For the armchair gardener, it’s been one of the big weeks of the year – the Chelsea Flower Show. I don’t usually count myself an armchair gardener as I do have an actual, real garden, but being trapped underneath a baby for much of the day is rather limiting my gardening time, so I have to take my pleasures where I can get them.
I have only been watching the Chelsea TV coverage for the last couple of years – I was barely aware that it existed at all before I owned a garden – but now the annual jollification with Titchmarsh, de Thame, celebrity guests et al has become a fixture of my summer, and yet I regard it with both fascination and horror.
I am not sure I could ever face going there in person; the thought of negotiating the crowds, the heat, the bustling Chelsea ladies with their Harrods shoppers, and of course the fact you can only admire the plants and buy nothing (apart from on the last day) is enough to deter me.
As I begin to understand more about the art of bringing a garden to fruition, and knowing there will be periods when certain spaces lie empty and bare (and some patches that never seem to grow anything, no matter what I try!), Chelsea’s show gardens where everything is perfectly in bloom at exactly the right time look ever more artificial.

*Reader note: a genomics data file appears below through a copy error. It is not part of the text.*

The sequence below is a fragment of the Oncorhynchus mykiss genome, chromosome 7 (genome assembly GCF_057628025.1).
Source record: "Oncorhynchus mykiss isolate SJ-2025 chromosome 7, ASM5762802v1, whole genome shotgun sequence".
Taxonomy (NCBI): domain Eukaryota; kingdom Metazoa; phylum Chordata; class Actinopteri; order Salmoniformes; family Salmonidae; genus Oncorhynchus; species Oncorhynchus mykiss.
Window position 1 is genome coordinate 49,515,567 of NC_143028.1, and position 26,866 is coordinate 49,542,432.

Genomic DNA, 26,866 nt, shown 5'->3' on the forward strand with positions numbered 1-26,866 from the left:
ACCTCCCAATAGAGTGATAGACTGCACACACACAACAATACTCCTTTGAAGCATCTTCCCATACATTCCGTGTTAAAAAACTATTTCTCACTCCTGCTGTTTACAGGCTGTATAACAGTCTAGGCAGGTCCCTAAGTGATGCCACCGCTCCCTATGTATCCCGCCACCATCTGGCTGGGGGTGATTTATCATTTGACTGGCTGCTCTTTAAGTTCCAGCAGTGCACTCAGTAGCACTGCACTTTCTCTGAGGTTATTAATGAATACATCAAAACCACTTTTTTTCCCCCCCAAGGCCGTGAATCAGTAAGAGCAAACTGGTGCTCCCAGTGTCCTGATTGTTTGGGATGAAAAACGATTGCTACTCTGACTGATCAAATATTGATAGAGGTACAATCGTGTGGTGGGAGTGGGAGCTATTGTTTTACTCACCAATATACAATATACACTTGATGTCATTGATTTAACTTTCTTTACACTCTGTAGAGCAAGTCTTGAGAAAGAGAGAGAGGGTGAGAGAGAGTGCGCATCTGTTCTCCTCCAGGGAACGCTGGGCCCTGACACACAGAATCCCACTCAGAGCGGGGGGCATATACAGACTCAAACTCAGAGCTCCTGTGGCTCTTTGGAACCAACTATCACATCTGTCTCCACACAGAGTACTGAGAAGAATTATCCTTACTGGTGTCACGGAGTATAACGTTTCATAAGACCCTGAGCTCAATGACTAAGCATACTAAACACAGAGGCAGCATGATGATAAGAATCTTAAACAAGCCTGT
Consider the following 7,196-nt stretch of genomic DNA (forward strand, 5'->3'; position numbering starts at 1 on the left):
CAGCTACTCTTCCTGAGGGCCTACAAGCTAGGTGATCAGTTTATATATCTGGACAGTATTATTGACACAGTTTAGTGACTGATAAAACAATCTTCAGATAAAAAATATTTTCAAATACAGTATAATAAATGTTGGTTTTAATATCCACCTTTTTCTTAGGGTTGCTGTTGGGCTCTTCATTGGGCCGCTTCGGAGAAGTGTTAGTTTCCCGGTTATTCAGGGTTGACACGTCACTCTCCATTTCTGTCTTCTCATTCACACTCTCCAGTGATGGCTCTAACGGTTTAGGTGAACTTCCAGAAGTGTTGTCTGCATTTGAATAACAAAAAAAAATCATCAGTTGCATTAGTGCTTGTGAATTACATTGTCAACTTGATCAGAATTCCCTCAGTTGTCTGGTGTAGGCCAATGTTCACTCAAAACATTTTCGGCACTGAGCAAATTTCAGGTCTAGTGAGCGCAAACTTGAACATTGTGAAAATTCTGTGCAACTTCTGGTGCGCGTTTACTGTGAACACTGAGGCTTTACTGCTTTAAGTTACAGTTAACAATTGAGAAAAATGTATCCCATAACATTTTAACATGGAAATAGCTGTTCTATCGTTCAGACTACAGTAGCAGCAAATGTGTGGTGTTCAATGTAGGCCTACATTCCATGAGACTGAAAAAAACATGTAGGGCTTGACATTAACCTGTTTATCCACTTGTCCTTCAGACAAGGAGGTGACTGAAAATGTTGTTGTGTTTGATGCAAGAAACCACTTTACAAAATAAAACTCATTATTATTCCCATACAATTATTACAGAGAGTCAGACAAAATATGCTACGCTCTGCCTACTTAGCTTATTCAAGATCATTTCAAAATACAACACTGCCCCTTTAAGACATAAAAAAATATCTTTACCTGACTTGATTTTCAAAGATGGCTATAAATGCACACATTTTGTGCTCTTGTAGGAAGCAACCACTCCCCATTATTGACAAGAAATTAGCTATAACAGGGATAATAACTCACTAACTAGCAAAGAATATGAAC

The watchword at Chelsea this year seems to be wildlife-friendly planting – the more pollinating plants, the better, as supporting insect life sustains our declining songbird population, and planting for bee pollination in particular could be an essential tool to reverse the collapse in bee numbers.
Many gardens at Chelsea have adopted this ethos to beautiful effect, but transferring this to small city gardens is always going to be a challenge, especially if you only have one pair of hands for watering, weeding and thinning, rather than an army of gardeners.
When I first started gardening, I wanted to plant insect-friendly flowers, but many of the wild flowers I loved as a child turned out to be highly unsuitable for an urban garden. I have a field scabious and a red campion which have turned into triffids, flop over and completely swamp my flower bed every summer – whereas in a meadow they would presumably grow straight upright, supported by grasses.
Foxgloves also grow to monstrous sizes and only flower every other year, so I don’t get the pleasure of the flowers on their fallow years – and neither do the bees. I suppose I ought to dig up the scabious and campion, and plant something more suitable – but I love them too much to throw them away.
Foxgloves at least spread nicely and can be thinned out (and have even self-seeded themselves into the garden wall, to charming effect), so I can keep a few in selected places, but when it comes to insect-friendly planting, I will have to learn a little restraint in future, and pick out flowers which I know will fit into my beds without overwhelming them.
Now to settle down and watch the last hour of Chelsea coverage, and dream of a garden with enough space for a whole army of alliums, a gazebo, or some box-based topiary…and maybe one year I’ll be there, beating a path through the grannies with their Harrods totes. Maybe.